Climate change

Rex Snow, MVC Staff Wrtier

According to the National Oceanic and Atmospheric Administration, the World Meteorological Organization, and NASA, 2018 has been the fourth warmest year on record. It appears that the climate keeps getting worse with no foreseeable hope of being able to tackle anthropogenic global warming. As of 2019, the world is only twelve years away from what the The Intergovernmental Panel on Climate Change considers “catastrophic” damage. If the world’s average temperature is increased by 2 degrees celsius relative to preindustrial levels,  there will some very destructive ramifications. Some of the major consequences of increasing over that 2 degree celsius mark include an increase in floods, droughts, extreme weather events, and poverty for hundreds of millions of people.

There have been attempts such as the Kyoto Protocol and the Paris agreement to prevent the worst effects of anthropogenic climate change. However, even with these attempts, there has not been enough done to truly prevent the real damage that is predicted to happen.

“Think to begin combating climate change, we need to take small steps to change the way we operate on a daily basis,” said Morgan Seeman, 12. “One of the first steps would be to eat more ethically. So not eating meat or dairy. A lot of greenhouse gas emissions come from the meat and dairy industries. Eat locally if possible-this cuts down on the emissions from transporting food place to place.”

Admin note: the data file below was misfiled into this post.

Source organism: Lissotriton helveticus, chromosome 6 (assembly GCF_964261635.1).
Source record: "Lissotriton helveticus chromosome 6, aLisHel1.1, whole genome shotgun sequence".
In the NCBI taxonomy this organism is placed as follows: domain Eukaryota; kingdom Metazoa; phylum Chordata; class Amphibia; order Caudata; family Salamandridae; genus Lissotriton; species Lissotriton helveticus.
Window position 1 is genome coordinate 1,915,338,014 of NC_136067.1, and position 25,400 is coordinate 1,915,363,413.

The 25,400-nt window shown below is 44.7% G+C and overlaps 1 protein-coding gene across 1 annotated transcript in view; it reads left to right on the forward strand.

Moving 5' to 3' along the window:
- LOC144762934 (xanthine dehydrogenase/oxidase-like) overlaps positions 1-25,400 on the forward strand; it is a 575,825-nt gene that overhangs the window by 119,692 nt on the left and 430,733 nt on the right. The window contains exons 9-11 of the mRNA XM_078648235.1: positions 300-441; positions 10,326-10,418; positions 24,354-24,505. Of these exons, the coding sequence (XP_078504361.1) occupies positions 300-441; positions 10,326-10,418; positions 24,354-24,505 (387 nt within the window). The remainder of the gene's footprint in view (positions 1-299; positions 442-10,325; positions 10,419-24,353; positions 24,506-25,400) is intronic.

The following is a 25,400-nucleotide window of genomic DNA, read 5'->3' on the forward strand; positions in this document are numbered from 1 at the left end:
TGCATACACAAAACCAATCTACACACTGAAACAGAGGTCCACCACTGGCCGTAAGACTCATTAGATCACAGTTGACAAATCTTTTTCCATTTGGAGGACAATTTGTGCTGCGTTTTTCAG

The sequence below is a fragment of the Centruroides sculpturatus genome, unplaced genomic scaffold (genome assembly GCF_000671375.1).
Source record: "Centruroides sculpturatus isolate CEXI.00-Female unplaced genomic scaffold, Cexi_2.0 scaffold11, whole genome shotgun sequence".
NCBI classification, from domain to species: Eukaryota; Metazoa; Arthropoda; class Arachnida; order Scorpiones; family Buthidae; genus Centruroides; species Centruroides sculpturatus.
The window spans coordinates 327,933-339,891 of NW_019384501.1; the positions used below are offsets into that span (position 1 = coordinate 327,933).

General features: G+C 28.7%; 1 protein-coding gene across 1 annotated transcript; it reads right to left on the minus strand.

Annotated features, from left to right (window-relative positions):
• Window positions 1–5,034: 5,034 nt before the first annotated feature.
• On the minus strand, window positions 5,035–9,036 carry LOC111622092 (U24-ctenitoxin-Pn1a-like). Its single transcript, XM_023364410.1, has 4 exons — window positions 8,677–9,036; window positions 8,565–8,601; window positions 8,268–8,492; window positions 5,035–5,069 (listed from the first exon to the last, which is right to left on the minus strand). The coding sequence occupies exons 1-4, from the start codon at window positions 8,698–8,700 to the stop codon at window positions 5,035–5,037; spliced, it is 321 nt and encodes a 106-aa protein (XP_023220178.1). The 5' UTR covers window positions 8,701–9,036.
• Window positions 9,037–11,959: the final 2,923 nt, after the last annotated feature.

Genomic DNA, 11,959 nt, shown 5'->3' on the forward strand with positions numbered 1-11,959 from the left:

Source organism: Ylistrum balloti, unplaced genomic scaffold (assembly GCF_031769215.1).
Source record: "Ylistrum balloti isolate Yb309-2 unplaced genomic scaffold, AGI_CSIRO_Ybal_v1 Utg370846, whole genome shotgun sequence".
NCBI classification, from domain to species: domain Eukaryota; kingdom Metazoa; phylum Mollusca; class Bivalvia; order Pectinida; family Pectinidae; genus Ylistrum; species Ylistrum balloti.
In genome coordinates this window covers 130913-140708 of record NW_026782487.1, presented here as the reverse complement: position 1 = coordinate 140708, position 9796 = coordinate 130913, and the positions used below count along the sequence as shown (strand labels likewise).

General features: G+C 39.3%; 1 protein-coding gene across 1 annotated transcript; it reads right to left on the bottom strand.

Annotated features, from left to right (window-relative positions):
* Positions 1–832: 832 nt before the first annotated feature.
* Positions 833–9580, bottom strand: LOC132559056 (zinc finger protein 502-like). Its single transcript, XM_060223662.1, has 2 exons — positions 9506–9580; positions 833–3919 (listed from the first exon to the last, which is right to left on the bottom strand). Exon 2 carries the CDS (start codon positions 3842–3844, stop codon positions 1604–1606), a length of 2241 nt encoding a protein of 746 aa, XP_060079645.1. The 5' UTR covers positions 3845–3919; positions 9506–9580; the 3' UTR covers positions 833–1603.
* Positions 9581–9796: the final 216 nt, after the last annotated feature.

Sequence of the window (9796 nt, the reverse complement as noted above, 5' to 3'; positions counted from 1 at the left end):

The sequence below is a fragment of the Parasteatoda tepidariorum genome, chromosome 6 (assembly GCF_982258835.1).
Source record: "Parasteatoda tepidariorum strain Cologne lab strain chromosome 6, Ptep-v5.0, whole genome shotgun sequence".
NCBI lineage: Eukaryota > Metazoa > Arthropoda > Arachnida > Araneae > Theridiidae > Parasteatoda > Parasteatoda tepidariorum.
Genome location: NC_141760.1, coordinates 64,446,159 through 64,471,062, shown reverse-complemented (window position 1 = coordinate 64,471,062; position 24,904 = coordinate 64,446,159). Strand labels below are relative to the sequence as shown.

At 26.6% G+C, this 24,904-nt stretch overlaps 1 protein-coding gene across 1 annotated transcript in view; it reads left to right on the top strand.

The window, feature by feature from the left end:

One of the major problems when trying to tackle this issue is that change is not being enforced strictly enough. Without decisive action within the next year, it is unlikely that the world will come to an effective strategy on how to combat climate change. Personally, I believe that an issue as paramount as climate change  needs to be on the table before anything else. Furthermore, the current systems of world governments prevent the immediate change. The slow democratic process across the western world makes it so that policy is passed too late.

“Carbon dioxide levels are higher than they have been in nearly 500,000 years. In the future, the carbon dioxide levels are predicted to double,” said Mr. Matthews, the earth and space science teacher.  “The question we should be asking is not if climate change is happening, but if it is too late to do anything to prevent further progression.”

While not the most desired choice, an entity with a very strong centralized power may be needed to stop climate change. A type of world government that would have power over all of the world’s nations would be abler to overrule any nation’s laws that pertain to doing damage to the planet is really the only effective option. Multilateration agreement, like the Paris Agreement, are not likely to  do enough to solve the problem. Drastic measures need to taken.

If humanity wants to continue strive past the 21st century, there needs to be a one world government.